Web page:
Palm Beach County elections supervisor,
claiming she violated the Public Records
Law when she refused to provide copies
of rejected voter registration
applications.
America's FamiliesUnited, an
organization that supports voter
registration throughout the United
States, claims the state law allows public
access to rejected registration
applications.
Elections Supervisor Theresa LePore
says the law allows public examination,
but not copying, of the applications.
Information including applicants'
telephone numbers, drivers license
numbers or partial Social Security
numbers is on the voter registration
applications.
In July, the nonprofit group filed a
public records request with the election
supervisor's office seeking registration
applications that were denied "for any
and all reasons" in addition to pending
applications.
"I have to follow the law and the law
is very specific," LePore said, defending
her refusal of the release.
Attorney Judith Browne, in a follow-
up request from the Advancement
Project, acknowledged that state law
limits public access to voter registration
lists.
But, she argued, that law does not
apply to rejected applications.


DECISIONS

ON FILE

Copies of case opinions, Florida
Attorney General opinions, or
!,., ,il,. ,i reported in any issue as
"on file" may be obtained upon
requestfrom the Brechner Center for
Freedom of Information, College of
Journalism and Communications,
3208 Weimer Hall, P.O. Box 118400,
University ofFlorida, Gainesville, FL
32611-8400, (352) 392-2273.


Melbourne Airport Authority approves

move, requests records stay private


MELBOURNE- The Melbourne
Airport Authority approved a move to
ask federal officials to restrict the
public's access to security-related
records.
Group members were divided over
whether or not the request would
obstruct the public's right to records.
Despite the concern, the request passed
in a 4-3 vote.
Prior to the decision, Jim Johnson,
Melbourne International Airport
executive director, proposed to the
federal Transportation Security
Administration (TSA) that documents
detailing the airport's master plan and
emergency response plan be withheld
from the public.
He also asked the agency to create a
clearinghouse in which requesters of
certain information would be identified if
they didn't provide a reason for needing
the documents.
The Melbourne City Council
responded to Johnson's proposal,
strongly urging him to withdraw the
request. He said he would, only if the
Melbourne Airport Authority directed
him to do so.


Johnson said the request stemmed
from concerns that information in the
documents, such as the location of the
airport's electrical vault, could fall into
the wrong hands.
"I think those are the things we don't
want to get into the terrorists' hands," he
said.
Critics of the decision say that citizens
need access to airport information.
"This takes the public out of a very
important part of the public discussion,"
Melbourne Village Mayor Rob Downey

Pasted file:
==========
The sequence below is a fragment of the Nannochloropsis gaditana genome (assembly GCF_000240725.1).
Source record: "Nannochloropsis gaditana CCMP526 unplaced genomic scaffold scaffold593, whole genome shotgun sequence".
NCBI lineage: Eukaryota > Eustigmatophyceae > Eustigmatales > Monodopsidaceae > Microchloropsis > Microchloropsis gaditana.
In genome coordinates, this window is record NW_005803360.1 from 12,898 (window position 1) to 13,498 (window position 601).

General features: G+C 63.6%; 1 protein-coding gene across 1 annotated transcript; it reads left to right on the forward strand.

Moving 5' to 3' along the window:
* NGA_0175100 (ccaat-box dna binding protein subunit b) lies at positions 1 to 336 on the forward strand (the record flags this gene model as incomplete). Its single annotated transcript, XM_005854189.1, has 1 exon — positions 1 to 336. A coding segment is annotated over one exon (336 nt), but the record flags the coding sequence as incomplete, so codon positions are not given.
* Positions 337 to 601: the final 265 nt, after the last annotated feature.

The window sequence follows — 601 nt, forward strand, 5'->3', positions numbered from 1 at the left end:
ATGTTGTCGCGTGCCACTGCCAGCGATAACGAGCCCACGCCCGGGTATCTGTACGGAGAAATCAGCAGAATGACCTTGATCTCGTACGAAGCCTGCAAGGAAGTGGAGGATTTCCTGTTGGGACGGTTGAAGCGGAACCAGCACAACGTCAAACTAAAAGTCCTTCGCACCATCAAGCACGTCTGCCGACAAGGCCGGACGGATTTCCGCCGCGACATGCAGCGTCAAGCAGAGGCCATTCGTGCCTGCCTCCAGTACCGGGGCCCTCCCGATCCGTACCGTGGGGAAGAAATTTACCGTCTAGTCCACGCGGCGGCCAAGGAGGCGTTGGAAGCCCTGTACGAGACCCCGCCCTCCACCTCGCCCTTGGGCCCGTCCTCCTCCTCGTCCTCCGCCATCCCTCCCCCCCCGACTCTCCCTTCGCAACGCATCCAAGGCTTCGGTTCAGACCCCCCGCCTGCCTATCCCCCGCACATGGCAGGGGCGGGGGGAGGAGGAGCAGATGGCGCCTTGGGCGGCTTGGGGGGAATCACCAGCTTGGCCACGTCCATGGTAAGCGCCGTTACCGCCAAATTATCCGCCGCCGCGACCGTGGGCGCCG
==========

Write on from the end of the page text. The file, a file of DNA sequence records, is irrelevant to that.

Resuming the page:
said. "I think it's a misuse of the
Homeland Security Act."
Downey also referred to a state law
passed after the Sept. 11, 2001 terrorist
attacks that gives airports the right to
restrict some information.
This law, he said, "would prevent
people from getting things that could be
dangerous."
Johnson argued the law is too vague,
but pointed out that the TSA could,
altogether, reject his request.
"These are things I think about all the
time," he said. "I don't know for sure if
we'll hear back from TSA on these
requests."


FCC stops giving public access to


outage reports, cites
WASHINGTON Citing concerns
about national security, the Federal
Communications Commission (FCC)
decided to stop giving the public
access to information about past
telephone network outages.
The decision upset several consumer
advocates and state regulators, who
say the information is critical to
evaluate phone service reliability
around the country.
According to the Sarasota-Herald
Tribune, such records typically include
information about the cause of an
outage, how long it lasted and how
many customers it affected. State
regulators, consumer groups and
consultants use the reports to
determine which companies are most
reliable. Large companies also use the
information to decide where to build
their own networks.
Such information "is essential to


security concerns
your ability to understand what is
going on," said Brian Moir, a lawyer
who represents large business
customers.
In addition, those opposing the
FCC's decision said the commission's
concern over national security is
overstated.
"If you look at 99 percent of
incidents that trigger reports, they are
not what I call Osama [bin Laden]
issues," Moir said.
But an FCC official who was
involved in the decision said a report of
a downed line that results in a major
outage could help terrorists pinpoint
weaknesses in a large network.
"What the national security guys are
telling us is that it is a mistake going
forward to make outage reports]
available publicly," said Fred Thomas,
chief of staff with the FCC's Office of
Engineering and Technology.


2 The Brechner Report U December 2004









THE BRECHNER CENTER


ANNUAL FREEDOM OF INFORMATION REPORT


Published by The Brechner Center for Freedom ofl I,.....i. U,..,, College ofJournalism and Communications U University ofFlorida
2004


Florida Legislature approves 14 new

access exemptions during session